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28 Oct 2020

Econ Digest

The policy of promoting the use of domestic steel will boost domestic steel production while pushing up construction costs of government projects.

For the past several years, Thailand's steel industry has encountered challenges that stem from price competition against steel imports from China due mainly to steel oversupply in China’s market. Since 2014, Chinese steel manufacturers have cleared out their excessive stock via exports to markets including Thailand – one of the world's leading steel importers. The prices of steel bars for construction imported from China during 2014-2019 were lower than domestic steel bars by around 20% on average, resulting in a significant increase in the market share of imports from 8% in 2016 to 40% during 2017-2019. Under such circumstances, Thai steel manufacturers called for the related authorities to step in and continually support the Thai steel industry.

 

On September 1, 2020, the Thai Cabinet approved the draft Ministerial Regulation No. 2 on supplies and procurement methods of materials that the government wants to promote or support, with an additional Section 9: Materials. The new regulation aims to promote domestically produced materials, particularly steel that must account for 90% of the value or volume used in a construction project. However, the steel must first gain approval from the Thai government to confirm that it was manufactured inside the country. Furthermore, these Thai manufacturers will win the auction for material procurement if their bids are no more than 3% higher than the lowest bid.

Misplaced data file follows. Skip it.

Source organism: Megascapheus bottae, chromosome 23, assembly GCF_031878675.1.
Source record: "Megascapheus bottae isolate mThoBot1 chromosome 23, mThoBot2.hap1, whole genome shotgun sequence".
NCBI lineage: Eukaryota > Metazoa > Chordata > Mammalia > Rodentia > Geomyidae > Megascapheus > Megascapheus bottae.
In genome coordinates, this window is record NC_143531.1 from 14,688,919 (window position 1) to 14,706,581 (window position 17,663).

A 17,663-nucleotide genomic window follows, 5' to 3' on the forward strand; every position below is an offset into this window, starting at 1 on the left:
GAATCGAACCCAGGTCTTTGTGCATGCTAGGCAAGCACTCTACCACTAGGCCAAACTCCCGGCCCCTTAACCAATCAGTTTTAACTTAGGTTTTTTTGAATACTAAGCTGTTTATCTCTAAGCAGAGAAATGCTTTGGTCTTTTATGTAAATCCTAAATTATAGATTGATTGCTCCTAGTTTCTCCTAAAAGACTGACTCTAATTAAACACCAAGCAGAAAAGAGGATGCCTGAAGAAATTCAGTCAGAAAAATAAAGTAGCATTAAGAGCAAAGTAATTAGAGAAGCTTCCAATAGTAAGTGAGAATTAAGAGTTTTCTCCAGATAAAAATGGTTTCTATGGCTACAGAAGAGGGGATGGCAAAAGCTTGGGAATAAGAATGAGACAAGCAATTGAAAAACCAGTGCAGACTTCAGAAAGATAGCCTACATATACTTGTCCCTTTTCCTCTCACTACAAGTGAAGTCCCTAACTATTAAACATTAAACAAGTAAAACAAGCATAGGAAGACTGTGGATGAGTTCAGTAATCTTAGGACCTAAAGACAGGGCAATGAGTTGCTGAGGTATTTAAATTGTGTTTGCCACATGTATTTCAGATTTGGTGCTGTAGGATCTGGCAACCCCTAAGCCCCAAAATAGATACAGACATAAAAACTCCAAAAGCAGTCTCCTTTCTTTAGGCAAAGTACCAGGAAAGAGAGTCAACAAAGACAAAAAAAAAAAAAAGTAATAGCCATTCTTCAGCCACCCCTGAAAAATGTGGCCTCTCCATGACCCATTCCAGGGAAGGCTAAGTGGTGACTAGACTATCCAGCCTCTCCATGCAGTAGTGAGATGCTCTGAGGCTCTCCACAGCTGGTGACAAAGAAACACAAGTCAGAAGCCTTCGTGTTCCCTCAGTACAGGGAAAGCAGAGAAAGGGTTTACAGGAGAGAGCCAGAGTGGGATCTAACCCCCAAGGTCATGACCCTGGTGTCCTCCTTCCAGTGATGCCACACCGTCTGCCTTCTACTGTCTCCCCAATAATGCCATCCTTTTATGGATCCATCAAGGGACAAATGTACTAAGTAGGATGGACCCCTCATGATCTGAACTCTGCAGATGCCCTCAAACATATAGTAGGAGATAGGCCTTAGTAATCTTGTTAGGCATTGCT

KResearch believes that this policy should help to increase domestic steel production by around 360,000 tons annually, for the next 3 years. Such a figure suggests that capacity utilization would rise from 55% to 58.6%. At the same time, it may also cause construction costs of government projects to increase by approximately 0.5-0.8%. ​If this regulation covers public-private partnership (PPP) construction projects, it will result in a higher consumption of domestically produced steel, because large-scale infrastructure projects in recent years have often come in the form of PPP. Nonetheless, as these projects require special types of steel, the use of steel will subject to project contracts and specifications set by the architects who designed these projects.   

 

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Econ Digest